Updated: October 20, 2017
Driving cars is fun. Driving cars fast is also fun. Doing it legally is the best. Which means if you can go to a race track for a nice and elegant track day, you've got all your angles covered. This was the foundation of my second visit to Circuit de Spa-Francorchamps in Belgium, for some more precise technical aggression.
Back in 2014, I drove a Renault Megane RS 265 in rainy conditions, and 'twas delightful. Now though, it was a bright and sunny day, dry tarmac, and the car of choice - well, more of a necessity, because that's what the RSR Spa team had available at that time - a Lotus Exige S, a two-door mid-engined sports car with 218 HP, a humble torque output of just 215 Nm from its supercharged 1.8-liter Toyota unit, and 0-100 km/h time of 4.1 seconds. On paper, this ought to be more fun than the Megane. But was it? Let's see.
Le possey de Dedoimedo arrived early, with bright sunshine drying up any leftover dew from the night. My road transport was the most excellent BMW M4, which I've immensely enjoyed driving in Germany and Belgium for a whole week thereafter, but for the track, I actually had the Lotus Exige S booked. The thing is, I really wanted the Renault Megane, but the organizers only had the Lotus available. I was not keen, knowing in advance it would be a poorly assembled, analogue-only car. I had already sampled Caterham at Donington Park in the UK, as part of another Eurotrip voyage, and it just wasn't any fun.
Then, I've also asked for the same instructor as the last time, only he was busy racing at Nordschleife. Karma wasn't with me that day. Strapping into the Lotus for a practice lap with the rest of the participants already highlighted the woes that were lurking ahead.
The driver's door would not open from the outside. I'm not joking. The Lotus has a two-lock mechanism, and one of these wasn't working. You could only pull the door open using the door latch inside. This already made me leery, projecting into a possible scenario where I'd might require assistance getting out and people on the other side not being able to offer any. That's not the baseline for your comfort zone when you go racing. The one absolute must is complete confidence in the driving platform.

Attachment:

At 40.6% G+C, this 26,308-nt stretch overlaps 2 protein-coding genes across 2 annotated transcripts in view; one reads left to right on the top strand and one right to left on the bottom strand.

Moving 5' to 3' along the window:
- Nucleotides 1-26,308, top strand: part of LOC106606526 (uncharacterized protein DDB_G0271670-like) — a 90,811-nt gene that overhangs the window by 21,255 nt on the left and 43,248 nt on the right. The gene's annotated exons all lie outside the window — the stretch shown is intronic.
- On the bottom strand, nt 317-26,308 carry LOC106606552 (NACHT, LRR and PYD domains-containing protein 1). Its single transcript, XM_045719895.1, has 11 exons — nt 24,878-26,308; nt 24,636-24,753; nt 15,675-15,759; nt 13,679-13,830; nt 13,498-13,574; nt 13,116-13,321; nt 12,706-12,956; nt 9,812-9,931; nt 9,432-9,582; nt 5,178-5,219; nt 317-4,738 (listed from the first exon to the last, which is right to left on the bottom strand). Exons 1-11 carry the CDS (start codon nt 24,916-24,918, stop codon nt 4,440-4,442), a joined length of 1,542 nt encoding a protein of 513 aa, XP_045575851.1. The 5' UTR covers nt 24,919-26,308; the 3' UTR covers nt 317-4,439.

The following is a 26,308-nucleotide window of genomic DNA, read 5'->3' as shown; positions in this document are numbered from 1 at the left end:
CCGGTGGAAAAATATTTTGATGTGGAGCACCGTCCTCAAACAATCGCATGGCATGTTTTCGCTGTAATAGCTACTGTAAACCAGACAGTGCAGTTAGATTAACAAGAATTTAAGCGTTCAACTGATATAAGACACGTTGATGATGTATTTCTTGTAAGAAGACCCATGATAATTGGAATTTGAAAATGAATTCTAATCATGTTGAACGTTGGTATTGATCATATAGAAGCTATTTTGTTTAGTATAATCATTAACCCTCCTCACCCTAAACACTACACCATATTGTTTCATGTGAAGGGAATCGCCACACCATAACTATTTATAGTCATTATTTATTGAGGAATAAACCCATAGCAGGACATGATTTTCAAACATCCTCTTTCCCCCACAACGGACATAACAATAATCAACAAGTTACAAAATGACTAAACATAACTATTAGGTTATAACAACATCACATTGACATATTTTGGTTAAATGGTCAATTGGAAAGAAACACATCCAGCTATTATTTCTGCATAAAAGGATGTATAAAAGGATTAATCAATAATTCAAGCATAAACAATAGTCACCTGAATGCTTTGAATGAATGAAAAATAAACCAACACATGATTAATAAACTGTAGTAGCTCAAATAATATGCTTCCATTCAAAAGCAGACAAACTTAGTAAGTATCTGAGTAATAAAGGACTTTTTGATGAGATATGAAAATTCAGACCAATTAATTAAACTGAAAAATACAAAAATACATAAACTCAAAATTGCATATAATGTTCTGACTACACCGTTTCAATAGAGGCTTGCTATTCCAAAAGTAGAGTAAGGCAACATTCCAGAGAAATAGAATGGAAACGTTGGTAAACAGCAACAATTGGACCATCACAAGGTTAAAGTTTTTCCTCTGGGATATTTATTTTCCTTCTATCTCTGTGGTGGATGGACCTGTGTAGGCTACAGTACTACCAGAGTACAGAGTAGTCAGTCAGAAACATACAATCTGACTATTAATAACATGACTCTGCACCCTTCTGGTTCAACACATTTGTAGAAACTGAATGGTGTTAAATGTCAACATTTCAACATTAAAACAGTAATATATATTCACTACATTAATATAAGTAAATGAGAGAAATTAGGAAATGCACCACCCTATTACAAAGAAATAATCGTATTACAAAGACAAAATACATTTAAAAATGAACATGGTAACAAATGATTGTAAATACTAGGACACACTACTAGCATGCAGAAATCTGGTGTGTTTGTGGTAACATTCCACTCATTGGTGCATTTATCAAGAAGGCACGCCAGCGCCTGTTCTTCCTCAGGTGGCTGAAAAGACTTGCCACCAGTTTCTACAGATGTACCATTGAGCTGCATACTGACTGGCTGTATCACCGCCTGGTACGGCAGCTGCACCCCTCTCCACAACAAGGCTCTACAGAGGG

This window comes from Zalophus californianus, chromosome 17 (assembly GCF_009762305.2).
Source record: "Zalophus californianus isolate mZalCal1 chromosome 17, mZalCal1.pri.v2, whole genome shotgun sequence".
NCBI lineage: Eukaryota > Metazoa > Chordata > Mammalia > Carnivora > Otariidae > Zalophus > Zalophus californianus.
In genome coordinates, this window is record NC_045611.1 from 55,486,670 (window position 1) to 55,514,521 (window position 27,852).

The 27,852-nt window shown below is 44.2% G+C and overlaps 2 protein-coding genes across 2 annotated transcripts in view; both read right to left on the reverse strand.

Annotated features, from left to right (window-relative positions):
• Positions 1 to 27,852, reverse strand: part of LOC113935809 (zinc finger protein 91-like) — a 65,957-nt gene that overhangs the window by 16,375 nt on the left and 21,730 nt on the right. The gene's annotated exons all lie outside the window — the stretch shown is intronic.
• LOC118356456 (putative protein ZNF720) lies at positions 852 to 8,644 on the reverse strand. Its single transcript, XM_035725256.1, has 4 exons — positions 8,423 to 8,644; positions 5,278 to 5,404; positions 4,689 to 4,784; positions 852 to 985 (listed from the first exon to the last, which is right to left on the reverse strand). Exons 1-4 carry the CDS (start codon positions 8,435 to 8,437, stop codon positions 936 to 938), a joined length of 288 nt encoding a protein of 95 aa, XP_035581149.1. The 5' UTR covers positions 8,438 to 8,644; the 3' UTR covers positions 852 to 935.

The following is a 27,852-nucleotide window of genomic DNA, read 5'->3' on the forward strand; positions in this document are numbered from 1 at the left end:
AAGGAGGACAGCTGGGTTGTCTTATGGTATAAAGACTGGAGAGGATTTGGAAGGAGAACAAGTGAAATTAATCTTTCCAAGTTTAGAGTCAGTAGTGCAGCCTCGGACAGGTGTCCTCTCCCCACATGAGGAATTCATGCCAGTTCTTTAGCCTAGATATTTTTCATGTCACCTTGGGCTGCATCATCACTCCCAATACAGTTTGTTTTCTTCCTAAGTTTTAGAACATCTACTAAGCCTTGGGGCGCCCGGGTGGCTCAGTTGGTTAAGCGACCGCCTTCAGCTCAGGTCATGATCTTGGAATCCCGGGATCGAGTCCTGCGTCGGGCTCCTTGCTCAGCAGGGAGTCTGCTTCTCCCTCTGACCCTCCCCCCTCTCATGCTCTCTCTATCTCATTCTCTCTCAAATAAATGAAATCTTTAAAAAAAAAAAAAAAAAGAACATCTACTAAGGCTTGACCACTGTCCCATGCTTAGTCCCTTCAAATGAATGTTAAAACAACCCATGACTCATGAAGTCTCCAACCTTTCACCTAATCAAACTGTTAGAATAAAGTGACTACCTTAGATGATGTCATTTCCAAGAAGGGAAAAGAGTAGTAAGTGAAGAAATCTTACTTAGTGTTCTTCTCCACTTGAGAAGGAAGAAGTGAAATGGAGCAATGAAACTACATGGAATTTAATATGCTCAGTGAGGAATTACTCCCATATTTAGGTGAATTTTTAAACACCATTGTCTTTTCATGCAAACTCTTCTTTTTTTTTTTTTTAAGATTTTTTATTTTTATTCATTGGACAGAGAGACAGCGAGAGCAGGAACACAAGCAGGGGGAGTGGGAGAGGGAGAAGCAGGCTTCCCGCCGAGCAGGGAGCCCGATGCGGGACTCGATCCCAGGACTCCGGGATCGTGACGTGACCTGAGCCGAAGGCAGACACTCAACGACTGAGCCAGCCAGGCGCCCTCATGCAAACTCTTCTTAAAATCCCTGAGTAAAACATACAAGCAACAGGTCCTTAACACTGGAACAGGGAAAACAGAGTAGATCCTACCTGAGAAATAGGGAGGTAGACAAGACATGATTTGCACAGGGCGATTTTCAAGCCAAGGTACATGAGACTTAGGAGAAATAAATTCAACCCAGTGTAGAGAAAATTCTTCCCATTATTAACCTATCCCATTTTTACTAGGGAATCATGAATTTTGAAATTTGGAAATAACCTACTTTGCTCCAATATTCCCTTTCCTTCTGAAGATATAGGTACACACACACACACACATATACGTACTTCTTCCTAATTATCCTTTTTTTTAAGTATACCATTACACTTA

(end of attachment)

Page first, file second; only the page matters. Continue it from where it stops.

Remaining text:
Quality Control, failed
Once the warmup was done, the instructor took me and my lady co-pilot (separately, of course) for a couple of practice laps, to show us the lines, the car's dynamics and such. I noticed he struggled notching the gear level into the fourth, especially when downshifting. Odd. But that was already a second strike. Not only was the door giving me a gyp, so was the gear level. Wonky and wobbly, it was a light year away from the delightfully simple and smooth six-speed mechanism in the Megane.
Everything about the car shouted spartan, which you can partly ignore, but not when they get in the way of your safety and fun. It was my time to drive. And then I had the same problems with the gear level as the instructor. Coming out of corners, sometimes you'd want the second. Only you end up in the fourth. Or when you want the fourth, it refuses to slot in, so you waste a couple of precious moments figuring thing out.
This is terrible. First, driving fast, a second or two is a lot of time and distance. Second, timing is everything, and if you don't sync your corner entry well, it looks ugly. You get angry, and your concentration slips. The more often it happens, the more your frustration mounts. Being aware that you have a coffin door on your left and that you must actively thinks about the gear changes severely impedes your focus.
Even though it was dry, I was actually being slower than in the Megane. It was absolutely crazy. Part of it was not feeling comfortable with the rattle box, part of it was the mechanical failures. Either way, both ways, I wasn't fully zoned into the experience, and rather than enjoying the technical art of driving, I was thinking about the car.
You know how it ends
Yes, I spun out once. It wasn't really dangerous, and there was no damage, but it was completely unnecessary. I didn't feel frightened or out of control. Then, the instructor and I had a little miscommunique. I was already exiting, from the inside of the corner to the outside, when he said, inside. There was a guy trying to overtake through the corner, and the combo of conflicting direction instructions and me trying to accommodate for what the physics will not allow - mid-engine cars do not like that - ended in a bit of a wobble and a sideways drift. Indeed, it was something that you don't need if you go to a race track. Sure, you learn from mistakes, but when you pay top dollar to have fun, and you're not there to complete on a professional level, this kind of pseudo-macho character building is pointless. Plus, at least three times the instructor gave me wrong directions, saying inside/outside when there were cars there and so forth. Video to follow.
Imagine a pair of shoes with nails in the sole that stab you in the heel every time you tread down. Eventually, you will start walking on eggshells, to avoid the pain, and that's not the natural stride you have, now is it? Perhaps the shoes let you feel the ground in a way no other shoes can, but you're busy making sure you don't get stabbed. In the end, you look like an idiot.